The Blue Lamp itself isn’t afraid to satirise its own vision of consensus – a robbery victim who tries to hide his identity because he is with his mistress is frustrated by interfering busybodies who swarm around to help or to ring 999, and a driver berates Mitchell for stopping her for a petty violation when there’s a cop killer on the loose. Far from being a consensual nation with the occasional dangerous loner, Britain was suffering a crime wave. As has been recently documented, that most mythologised of consensual eras, the Second World War, was in fact plagued by robbery, rape and murder, from such relatively famous figures as John George Haig and ‘Chicago Joe and the Showgirl’ to innumerable unsolved cases.47 Furthermore, The Blue Lamp was inspired by a real-life killing, that of P.C. Nat Edgar by the 22-year-old army deserter Donald Thomas. Following the 1948 Criminal Justice Act, Thomas was not hung, a decision that angered the police and indirectly led, according to David Yallop and others, to the hanging of the young and innocent “delinquent” Derek Bentley in 1952, one of many miscarriages of justice that were not a part of George Dixon’s world.48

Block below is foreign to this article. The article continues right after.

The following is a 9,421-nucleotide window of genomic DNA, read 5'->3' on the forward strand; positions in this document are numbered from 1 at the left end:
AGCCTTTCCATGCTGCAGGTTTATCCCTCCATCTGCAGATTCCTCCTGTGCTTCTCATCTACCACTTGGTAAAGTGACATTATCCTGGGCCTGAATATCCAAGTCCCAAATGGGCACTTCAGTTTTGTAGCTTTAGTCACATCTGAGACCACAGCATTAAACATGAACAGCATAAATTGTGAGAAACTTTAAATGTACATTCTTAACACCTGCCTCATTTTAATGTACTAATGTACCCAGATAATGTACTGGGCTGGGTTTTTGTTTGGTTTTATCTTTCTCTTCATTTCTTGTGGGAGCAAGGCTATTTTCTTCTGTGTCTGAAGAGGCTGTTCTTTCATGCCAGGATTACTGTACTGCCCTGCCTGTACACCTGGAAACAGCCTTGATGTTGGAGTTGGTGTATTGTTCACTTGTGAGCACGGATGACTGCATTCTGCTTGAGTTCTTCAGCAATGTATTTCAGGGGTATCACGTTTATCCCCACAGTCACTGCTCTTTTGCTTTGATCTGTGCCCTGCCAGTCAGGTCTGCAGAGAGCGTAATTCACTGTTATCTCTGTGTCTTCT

A Royal Commission was set up in 1960 after bribery and corruption scandals emerged. Later, Leeds detectives were found to be involved in a child porn ring. Meanwhile, the famously hard-working and much-commended Detective Sergeant Harold Challenor was investigated under the 1964 Police Act for his overzealous policing techniques (not least fabricating evidence and attacking prisoners), finally suspended in February 1965. Joe Orton, reportedly obsessed by Challenor, used him as the basis for Inspector Truscott in his 1966 play Loot, borrowing the line Challenor is reputed to have said to a protestor at a royal visit: “You’re fucking nicked, my old beauty” (later repeated by Monty Python’s Life of Brian).49 Orton argued that “it’s very unhealthy for a society to love the police the way the English do… When you have that kind of affection for authority, you begin to have the makings of a police state”. In the published version of Loot, Orton uses an epigram from George Bernard Shaw’s Misalliance: “Anarchism is a game at which the police can beat you”.50 Sean Chapman picked up on this, eulogising the “sheer, delicious mania of Arthur’s script, which struck me as a brilliant post ‘Ortonesque’ statement about the disparity between the Official, sanctified face of Policing and the actual reality”.51 In the 1980s, the “them and us” relationship between the public and the police was worsened by their deployment as state troops during inner city riots and the miners’ strike. Chapman observes that the play “was written against a recent background of Police catastrophes such as the battles at Broadwater Farm, the Miner’s Strike/Orgreave and the emerging scandal of the Guildford Four. The exposure of corruption in the West Midlands Special Branch was shortly to make the action in The Black and Blue Lamp all too plausible”.52 It’s a moot point whether television has changed the public’s perception of the police, or the media had just got around to reporting incidents that they could not report in Dixon’s heyday.